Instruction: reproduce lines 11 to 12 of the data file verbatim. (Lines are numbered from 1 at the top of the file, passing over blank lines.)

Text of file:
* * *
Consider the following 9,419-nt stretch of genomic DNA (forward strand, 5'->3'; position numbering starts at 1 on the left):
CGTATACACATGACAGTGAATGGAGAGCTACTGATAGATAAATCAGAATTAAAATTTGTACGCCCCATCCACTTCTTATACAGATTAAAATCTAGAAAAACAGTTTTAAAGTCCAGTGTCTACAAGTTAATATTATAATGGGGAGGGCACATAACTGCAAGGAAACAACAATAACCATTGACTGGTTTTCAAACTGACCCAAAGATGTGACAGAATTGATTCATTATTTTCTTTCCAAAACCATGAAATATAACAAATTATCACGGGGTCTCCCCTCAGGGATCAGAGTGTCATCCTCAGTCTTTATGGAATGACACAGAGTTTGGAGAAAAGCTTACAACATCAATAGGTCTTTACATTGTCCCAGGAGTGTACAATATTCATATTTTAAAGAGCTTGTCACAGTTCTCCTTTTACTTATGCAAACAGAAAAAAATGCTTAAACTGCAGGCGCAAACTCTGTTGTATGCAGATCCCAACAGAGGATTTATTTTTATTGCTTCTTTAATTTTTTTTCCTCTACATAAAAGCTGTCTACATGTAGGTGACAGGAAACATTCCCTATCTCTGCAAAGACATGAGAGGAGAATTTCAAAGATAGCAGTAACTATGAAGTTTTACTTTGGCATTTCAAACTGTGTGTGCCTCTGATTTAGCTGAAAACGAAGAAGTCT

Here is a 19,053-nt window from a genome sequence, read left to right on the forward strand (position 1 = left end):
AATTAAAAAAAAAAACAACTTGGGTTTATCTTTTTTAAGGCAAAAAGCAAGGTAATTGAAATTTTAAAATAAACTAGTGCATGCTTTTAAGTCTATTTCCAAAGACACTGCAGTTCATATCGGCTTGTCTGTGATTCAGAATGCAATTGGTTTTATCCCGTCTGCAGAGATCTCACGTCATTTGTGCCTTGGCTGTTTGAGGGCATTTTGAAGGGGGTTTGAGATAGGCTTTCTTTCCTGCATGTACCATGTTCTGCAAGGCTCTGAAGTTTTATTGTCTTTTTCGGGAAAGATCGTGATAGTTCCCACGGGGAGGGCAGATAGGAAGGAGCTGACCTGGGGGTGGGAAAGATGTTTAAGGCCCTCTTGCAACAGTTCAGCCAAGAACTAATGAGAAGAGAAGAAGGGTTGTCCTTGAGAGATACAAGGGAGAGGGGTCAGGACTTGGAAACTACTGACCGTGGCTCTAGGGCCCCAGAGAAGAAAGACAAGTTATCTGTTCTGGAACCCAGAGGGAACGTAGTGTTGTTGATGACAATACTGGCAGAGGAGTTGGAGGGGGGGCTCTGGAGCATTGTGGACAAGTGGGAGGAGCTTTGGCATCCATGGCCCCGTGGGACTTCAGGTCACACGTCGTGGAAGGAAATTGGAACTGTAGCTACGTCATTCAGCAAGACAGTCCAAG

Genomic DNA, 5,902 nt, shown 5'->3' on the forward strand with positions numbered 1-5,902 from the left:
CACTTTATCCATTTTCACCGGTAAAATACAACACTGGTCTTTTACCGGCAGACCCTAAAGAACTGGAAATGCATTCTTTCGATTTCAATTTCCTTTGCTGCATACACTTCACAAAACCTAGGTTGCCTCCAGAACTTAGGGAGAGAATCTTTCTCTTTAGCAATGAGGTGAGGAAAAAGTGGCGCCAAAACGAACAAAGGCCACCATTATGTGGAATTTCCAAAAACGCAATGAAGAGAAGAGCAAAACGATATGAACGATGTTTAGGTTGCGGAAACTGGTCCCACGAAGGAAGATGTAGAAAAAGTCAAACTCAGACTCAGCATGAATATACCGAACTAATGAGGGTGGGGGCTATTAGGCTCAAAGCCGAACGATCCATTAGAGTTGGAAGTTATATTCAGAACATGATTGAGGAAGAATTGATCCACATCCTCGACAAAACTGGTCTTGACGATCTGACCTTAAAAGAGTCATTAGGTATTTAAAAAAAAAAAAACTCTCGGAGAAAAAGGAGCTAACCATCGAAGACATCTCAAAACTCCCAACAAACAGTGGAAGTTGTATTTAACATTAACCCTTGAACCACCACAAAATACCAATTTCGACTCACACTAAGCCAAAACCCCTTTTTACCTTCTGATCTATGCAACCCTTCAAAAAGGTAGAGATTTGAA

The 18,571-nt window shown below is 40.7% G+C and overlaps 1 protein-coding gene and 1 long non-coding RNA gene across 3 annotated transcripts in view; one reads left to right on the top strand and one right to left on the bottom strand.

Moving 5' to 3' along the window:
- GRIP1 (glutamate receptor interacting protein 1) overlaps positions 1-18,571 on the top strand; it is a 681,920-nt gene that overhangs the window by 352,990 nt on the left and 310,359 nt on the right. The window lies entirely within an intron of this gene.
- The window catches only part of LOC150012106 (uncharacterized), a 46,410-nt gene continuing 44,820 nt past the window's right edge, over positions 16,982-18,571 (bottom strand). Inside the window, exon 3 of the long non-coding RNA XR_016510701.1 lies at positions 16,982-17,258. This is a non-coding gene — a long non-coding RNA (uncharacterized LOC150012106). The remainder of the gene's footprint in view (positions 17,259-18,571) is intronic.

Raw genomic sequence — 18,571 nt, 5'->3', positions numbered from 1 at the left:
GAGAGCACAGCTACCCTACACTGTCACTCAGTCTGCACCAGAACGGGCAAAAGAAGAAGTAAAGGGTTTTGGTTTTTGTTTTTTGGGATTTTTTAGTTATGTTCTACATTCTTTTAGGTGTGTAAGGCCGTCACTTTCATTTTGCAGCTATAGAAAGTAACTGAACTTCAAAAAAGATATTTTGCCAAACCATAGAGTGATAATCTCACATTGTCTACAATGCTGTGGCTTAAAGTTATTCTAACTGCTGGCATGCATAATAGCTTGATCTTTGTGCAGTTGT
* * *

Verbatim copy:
Raw genomic sequence — 18,571 nt, 5'->3', positions numbered from 1 at the left:
GAGAGCACAGCTACCCTACACTGTCACTCAGTCTGCACCAGAACGGGCAAAAGAAGAAGTAAAGGGTTTTGGTTTTTGTTTTTTGGGATTTTTTAGTTATGTTCTACATTCTTTTAGGTGTGTAAGGCCGTCACTTTCATTTTGCAGCTATAGAAAGTAACTGAACTTCAAAAAAGATATTTTGCCAAACCATAGAGTGATAATCTCACATTGTCTACAATGCTGTGGCTTAAAGTTATTCTAACTGCTGGCATGCATAATAGCTTGATCTTTGTGCAGTTGT